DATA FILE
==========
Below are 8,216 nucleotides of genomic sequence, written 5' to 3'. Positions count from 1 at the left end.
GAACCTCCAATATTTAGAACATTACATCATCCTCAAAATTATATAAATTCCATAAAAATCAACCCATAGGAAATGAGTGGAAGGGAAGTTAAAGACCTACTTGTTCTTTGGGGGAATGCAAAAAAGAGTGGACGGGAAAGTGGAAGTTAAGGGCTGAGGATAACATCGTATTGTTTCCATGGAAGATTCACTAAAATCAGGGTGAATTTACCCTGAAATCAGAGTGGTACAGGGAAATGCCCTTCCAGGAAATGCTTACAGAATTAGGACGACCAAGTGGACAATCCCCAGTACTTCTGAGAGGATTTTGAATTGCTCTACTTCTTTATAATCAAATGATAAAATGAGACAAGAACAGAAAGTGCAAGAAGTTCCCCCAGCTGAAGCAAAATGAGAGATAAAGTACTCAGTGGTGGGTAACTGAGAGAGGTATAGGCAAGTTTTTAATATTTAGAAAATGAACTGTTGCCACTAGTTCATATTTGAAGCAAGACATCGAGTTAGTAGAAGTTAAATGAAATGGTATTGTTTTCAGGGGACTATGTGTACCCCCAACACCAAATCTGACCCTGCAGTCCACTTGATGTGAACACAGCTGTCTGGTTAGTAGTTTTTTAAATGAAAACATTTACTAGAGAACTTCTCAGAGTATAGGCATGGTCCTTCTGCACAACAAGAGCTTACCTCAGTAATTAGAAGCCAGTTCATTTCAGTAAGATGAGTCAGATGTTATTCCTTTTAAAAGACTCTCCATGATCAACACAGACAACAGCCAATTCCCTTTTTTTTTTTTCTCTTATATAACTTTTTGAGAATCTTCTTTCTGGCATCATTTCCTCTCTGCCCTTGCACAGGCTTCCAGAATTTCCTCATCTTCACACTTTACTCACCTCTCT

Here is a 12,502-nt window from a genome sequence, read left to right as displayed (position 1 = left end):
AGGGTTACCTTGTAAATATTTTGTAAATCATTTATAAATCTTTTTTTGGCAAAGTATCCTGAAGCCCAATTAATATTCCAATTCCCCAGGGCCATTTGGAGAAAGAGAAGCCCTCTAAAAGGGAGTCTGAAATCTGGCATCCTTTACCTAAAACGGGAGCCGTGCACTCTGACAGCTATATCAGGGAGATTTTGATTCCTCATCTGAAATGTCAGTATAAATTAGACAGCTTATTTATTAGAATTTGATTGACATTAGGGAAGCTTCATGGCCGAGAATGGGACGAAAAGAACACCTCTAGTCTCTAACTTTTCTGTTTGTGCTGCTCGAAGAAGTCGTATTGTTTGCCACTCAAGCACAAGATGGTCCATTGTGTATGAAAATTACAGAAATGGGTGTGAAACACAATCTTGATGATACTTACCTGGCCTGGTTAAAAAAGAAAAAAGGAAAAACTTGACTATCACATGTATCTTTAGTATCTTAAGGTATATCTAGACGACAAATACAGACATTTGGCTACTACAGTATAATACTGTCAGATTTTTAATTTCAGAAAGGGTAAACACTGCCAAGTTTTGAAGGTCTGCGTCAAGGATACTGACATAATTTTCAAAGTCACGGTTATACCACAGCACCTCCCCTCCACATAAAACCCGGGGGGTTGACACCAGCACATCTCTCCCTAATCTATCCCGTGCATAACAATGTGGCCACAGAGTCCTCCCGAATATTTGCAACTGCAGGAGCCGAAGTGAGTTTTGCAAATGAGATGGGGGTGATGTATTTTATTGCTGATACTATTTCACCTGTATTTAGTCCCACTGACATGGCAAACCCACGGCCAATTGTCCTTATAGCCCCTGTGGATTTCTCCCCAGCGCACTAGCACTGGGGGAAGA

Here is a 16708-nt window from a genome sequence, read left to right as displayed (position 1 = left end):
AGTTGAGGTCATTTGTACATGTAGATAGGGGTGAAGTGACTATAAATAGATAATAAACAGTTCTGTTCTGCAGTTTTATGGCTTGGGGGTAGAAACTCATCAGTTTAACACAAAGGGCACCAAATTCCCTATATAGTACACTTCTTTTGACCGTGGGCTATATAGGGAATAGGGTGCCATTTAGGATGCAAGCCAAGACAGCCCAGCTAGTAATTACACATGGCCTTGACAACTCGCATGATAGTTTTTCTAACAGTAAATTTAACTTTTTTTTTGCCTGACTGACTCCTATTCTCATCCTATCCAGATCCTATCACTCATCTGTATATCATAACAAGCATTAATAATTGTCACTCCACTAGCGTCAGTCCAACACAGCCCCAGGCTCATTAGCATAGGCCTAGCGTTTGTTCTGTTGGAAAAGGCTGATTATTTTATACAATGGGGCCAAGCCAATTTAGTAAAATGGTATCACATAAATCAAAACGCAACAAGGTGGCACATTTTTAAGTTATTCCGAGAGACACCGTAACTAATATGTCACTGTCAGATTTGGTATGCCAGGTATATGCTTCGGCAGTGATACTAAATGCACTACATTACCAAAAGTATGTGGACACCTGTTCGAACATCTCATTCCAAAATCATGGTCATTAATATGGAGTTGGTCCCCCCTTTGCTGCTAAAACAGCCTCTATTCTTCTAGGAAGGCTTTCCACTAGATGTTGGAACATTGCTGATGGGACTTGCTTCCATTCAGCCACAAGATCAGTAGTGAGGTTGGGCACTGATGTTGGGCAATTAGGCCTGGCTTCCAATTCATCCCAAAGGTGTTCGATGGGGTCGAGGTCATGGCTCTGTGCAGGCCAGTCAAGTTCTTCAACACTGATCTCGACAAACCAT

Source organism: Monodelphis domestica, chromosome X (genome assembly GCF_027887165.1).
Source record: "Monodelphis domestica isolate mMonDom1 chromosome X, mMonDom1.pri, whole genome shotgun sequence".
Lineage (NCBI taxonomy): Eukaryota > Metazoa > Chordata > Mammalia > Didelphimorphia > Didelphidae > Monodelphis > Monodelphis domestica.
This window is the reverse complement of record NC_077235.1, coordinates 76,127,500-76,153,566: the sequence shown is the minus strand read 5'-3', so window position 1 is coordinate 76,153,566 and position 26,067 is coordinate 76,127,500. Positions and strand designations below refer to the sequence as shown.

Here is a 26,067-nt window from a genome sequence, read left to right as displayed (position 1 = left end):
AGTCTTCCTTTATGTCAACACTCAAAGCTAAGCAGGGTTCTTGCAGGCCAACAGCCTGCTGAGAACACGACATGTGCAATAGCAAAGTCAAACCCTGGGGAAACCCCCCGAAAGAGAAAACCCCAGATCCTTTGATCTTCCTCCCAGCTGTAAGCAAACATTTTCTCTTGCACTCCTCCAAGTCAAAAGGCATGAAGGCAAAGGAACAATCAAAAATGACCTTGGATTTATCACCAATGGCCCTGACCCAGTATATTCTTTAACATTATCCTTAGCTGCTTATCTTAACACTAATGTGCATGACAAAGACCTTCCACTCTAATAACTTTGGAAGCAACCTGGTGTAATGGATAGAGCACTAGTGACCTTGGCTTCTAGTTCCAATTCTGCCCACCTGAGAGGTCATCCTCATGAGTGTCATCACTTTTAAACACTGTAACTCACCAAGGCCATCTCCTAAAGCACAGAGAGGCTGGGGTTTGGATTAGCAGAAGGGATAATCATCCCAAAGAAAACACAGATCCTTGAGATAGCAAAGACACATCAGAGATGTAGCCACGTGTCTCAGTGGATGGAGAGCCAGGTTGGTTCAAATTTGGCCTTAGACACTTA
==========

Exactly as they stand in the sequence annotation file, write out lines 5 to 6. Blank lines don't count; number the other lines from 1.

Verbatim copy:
Here is a 16708-nt window from a genome sequence, read left to right as displayed (position 1 = left end):
AGTTGAGGTCATTTGTACATGTAGATAGGGGTGAAGTGACTATAAATAGATAATAAACAGTTCTGTTCTGCAGTTTTATGGCTTGGGGGTAGAAACTCATCAGTTTAACACAAAGGGCACCAAATTCCCTATATAGTACACTTCTTTTGACCGTGGGCTATATAGGGAATAGGGTGCCATTTAGGATGCAAGCCAAGACAGCCCAGCTAGTAATTACACATGGCCTTGACAACTCGCATGATAGTTTTTCTAACAGTAAATTTAACTTTTTTTTTGCCTGACTGACTCCTATTCTCATCCTATCCAGATCCTATCACTCATCTGTATATCATAACAAGCATTAATAATTGTCACTCCACTAGCGTCAGTCCAACACAGCCCCAGGCTCATTAGCATAGGCCTAGCGTTTGTTCTGTTGGAAAAGGCTGATTATTTTATACAATGGGGCCAAGCCAATTTAGTAAAATGGTATCACATAAATCAAAACGCAACAAGGTGGCACATTTTTAAGTTATTCCGAGAGACACCGTAACTAATATGTCACTGTCAGATTTGGTATGCCAGGTATATGCTTCGGCAGTGATACTAAATGCACTACATTACCAAAAGTATGTGGACACCTGTTCGAACATCTCATTCCAAAATCATGGTCATTAATATGGAGTTGGTCCCCCCTTTGCTGCTAAAACAGCCTCTATTCTTCTAGGAAGGCTTTCCACTAGATGTTGGAACATTGCTGATGGGACTTGCTTCCATTCAGCCACAAGATCAGTAGTGAGGTTGGGCACTGATGTTGGGCAATTAGGCCTGGCTTCCAATTCATCCCAAAGGTGTTCGATGGGGTCGAGGTCATGGCTCTGTGCAGGCCAGTCAAGTTCTTCAACACTGATCTCGACAAACCAT